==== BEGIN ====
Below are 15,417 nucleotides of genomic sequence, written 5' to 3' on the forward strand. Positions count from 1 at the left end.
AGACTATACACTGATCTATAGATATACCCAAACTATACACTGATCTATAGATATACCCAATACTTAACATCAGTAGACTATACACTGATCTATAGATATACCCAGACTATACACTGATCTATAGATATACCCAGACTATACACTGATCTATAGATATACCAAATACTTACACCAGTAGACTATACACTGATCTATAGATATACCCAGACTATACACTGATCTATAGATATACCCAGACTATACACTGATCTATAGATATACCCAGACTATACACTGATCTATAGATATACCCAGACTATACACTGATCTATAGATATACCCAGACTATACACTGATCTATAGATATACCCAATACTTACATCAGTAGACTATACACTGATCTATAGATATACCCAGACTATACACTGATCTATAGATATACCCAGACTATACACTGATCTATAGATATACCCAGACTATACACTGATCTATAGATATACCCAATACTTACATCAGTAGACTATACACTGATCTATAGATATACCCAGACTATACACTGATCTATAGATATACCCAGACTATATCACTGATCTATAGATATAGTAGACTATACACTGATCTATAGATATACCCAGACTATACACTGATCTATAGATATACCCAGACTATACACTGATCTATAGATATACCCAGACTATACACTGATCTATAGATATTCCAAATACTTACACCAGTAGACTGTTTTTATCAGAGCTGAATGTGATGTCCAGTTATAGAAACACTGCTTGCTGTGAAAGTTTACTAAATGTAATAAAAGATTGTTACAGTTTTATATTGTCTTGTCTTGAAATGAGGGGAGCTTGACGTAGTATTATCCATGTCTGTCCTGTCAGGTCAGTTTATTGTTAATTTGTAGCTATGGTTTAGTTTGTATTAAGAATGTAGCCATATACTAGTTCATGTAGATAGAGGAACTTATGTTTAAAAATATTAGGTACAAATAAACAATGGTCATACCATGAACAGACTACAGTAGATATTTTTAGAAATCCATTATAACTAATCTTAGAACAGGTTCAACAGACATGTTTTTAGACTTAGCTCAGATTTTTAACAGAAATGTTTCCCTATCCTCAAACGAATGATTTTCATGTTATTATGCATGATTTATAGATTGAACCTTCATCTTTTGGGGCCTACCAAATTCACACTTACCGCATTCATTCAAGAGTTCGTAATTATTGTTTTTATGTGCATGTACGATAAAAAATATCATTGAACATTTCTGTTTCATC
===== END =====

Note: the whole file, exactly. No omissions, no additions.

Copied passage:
Below are 15,417 nucleotides of genomic sequence, written 5' to 3' on the forward strand. Positions count from 1 at the left end.
AGACTATACACTGATCTATAGATATACCCAAACTATACACTGATCTATAGATATACCCAATACTTAACATCAGTAGACTATACACTGATCTATAGATATACCCAGACTATACACTGATCTATAGATATACCCAGACTATACACTGATCTATAGATATACCAAATACTTACACCAGTAGACTATACACTGATCTATAGATATACCCAGACTATACACTGATCTATAGATATACCCAGACTATACACTGATCTATAGATATACCCAGACTATACACTGATCTATAGATATACCCAGACTATACACTGATCTATAGATATACCCAGACTATACACTGATCTATAGATATACCCAATACTTACATCAGTAGACTATACACTGATCTATAGATATACCCAGACTATACACTGATCTATAGATATACCCAGACTATACACTGATCTATAGATATACCCAGACTATACACTGATCTATAGATATACCCAATACTTACATCAGTAGACTATACACTGATCTATAGATATACCCAGACTATACACTGATCTATAGATATACCCAGACTATATCACTGATCTATAGATATAGTAGACTATACACTGATCTATAGATATACCCAGACTATACACTGATCTATAGATATACCCAGACTATACACTGATCTATAGATATACCCAGACTATACACTGATCTATAGATATTCCAAATACTTACACCAGTAGACTGTTTTTATCAGAGCTGAATGTGATGTCCAGTTATAGAAACACTGCTTGCTGTGAAAGTTTACTAAATGTAATAAAAGATTGTTACAGTTTTATATTGTCTTGTCTTGAAATGAGGGGAGCTTGACGTAGTATTATCCATGTCTGTCCTGTCAGGTCAGTTTATTGTTAATTTGTAGCTATGGTTTAGTTTGTATTAAGAATGTAGCCATATACTAGTTCATGTAGATAGAGGAACTTATGTTTAAAAATATTAGGTACAAATAAACAATGGTCATACCATGAACAGACTACAGTAGATATTTTTAGAAATCCATTATAACTAATCTTAGAACAGGTTCAACAGACATGTTTTTAGACTTAGCTCAGATTTTTAACAGAAATGTTTCCCTATCCTCAAACGAATGATTTTCATGTTATTATGCATGATTTATAGATTGAACCTTCATCTTTTGGGGCCTACCAAATTCACACTTACCGCATTCATTCAAGAGTTCGTAATTATTGTTTTTATGTGCATGTACGATAAAAAATATCATTGAACATTTCTGTTTCATC